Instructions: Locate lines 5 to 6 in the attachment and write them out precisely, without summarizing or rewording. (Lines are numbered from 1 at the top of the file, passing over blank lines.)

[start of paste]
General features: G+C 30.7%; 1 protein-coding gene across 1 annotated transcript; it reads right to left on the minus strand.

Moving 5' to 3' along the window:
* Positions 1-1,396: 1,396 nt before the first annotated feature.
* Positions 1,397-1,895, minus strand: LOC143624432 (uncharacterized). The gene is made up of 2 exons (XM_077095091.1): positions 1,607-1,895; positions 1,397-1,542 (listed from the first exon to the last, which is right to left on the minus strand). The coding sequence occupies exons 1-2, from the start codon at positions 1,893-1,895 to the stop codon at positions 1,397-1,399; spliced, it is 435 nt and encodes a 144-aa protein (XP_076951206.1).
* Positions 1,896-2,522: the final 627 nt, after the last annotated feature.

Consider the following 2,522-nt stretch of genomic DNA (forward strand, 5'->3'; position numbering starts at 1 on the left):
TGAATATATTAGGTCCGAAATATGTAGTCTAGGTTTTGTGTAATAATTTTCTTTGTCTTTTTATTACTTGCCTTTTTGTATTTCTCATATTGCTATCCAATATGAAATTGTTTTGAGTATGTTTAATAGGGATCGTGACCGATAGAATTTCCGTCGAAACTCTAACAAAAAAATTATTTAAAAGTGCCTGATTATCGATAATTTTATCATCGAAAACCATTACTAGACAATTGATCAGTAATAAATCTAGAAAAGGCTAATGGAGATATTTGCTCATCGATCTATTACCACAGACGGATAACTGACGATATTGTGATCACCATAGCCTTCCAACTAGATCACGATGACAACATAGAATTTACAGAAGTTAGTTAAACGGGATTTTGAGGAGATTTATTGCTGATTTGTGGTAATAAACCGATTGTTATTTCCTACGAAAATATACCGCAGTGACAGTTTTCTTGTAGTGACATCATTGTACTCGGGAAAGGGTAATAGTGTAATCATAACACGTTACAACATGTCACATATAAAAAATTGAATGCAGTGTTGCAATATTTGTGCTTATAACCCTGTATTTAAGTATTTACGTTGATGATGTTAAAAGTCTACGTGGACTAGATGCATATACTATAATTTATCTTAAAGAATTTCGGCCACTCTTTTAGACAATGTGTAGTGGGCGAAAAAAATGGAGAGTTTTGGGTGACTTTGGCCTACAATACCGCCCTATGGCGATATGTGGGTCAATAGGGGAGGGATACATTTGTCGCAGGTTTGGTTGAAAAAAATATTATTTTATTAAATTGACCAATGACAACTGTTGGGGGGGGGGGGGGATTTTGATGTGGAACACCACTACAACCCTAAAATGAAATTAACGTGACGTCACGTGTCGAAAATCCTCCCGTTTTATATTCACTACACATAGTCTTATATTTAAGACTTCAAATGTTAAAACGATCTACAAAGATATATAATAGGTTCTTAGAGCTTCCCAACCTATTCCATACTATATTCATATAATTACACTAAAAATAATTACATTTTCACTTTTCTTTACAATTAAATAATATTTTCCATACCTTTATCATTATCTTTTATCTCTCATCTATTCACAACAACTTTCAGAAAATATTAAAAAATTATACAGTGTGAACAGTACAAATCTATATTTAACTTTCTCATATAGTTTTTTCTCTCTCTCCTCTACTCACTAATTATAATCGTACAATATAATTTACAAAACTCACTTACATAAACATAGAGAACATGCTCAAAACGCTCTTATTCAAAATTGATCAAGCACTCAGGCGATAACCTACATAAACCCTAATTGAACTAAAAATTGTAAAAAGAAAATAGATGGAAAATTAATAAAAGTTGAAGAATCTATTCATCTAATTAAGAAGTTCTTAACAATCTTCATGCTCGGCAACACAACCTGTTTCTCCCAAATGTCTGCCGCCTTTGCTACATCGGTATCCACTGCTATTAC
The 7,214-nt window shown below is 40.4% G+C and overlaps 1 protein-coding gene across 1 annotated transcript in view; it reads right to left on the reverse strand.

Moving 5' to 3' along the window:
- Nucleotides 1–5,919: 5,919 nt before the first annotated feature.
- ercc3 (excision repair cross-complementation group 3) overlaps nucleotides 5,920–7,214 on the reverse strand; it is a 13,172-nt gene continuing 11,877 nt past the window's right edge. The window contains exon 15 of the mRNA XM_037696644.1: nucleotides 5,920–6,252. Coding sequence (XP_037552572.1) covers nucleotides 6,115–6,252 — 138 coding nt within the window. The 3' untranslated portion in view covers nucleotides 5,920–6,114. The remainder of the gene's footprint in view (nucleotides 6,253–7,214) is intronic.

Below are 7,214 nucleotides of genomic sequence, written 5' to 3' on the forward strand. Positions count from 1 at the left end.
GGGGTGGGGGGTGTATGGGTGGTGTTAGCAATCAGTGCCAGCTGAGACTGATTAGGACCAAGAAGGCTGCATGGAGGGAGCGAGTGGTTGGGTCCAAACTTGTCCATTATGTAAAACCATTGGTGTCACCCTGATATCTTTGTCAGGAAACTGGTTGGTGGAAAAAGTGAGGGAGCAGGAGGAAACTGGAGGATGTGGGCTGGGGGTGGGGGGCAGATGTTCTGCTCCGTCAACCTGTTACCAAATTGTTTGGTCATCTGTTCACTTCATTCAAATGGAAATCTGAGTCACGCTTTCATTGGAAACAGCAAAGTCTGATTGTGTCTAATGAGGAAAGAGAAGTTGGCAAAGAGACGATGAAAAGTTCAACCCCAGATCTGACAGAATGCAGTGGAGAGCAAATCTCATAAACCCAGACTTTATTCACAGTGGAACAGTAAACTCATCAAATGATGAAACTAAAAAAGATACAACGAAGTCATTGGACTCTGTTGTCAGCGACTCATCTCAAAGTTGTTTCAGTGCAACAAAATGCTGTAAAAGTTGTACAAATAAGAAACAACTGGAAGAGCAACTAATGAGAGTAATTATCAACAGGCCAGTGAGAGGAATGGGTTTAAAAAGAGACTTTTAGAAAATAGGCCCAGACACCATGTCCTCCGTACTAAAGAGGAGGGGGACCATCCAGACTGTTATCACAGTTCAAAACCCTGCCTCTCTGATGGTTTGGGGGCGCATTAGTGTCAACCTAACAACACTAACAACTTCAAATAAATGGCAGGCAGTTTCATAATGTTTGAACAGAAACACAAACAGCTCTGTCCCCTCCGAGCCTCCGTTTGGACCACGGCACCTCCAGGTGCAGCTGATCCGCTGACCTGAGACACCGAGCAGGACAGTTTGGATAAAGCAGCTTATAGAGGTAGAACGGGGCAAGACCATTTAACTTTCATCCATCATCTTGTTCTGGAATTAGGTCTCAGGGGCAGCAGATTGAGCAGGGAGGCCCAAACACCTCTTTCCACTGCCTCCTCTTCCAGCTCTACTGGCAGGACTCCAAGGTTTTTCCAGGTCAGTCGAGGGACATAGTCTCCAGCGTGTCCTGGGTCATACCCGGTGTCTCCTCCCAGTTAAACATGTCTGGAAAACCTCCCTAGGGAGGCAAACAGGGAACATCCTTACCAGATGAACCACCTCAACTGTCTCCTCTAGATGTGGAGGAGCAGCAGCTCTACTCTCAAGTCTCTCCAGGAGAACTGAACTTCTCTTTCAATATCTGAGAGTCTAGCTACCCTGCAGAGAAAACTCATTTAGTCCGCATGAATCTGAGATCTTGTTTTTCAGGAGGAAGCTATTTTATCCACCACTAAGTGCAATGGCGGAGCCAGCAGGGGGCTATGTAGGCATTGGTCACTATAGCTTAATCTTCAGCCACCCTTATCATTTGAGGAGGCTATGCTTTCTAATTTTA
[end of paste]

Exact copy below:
* Positions 1,896-2,522: the final 627 nt, after the last annotated feature.

Consider the following 2,522-nt stretch of genomic DNA (forward strand, 5'->3'; position numbering starts at 1 on the left):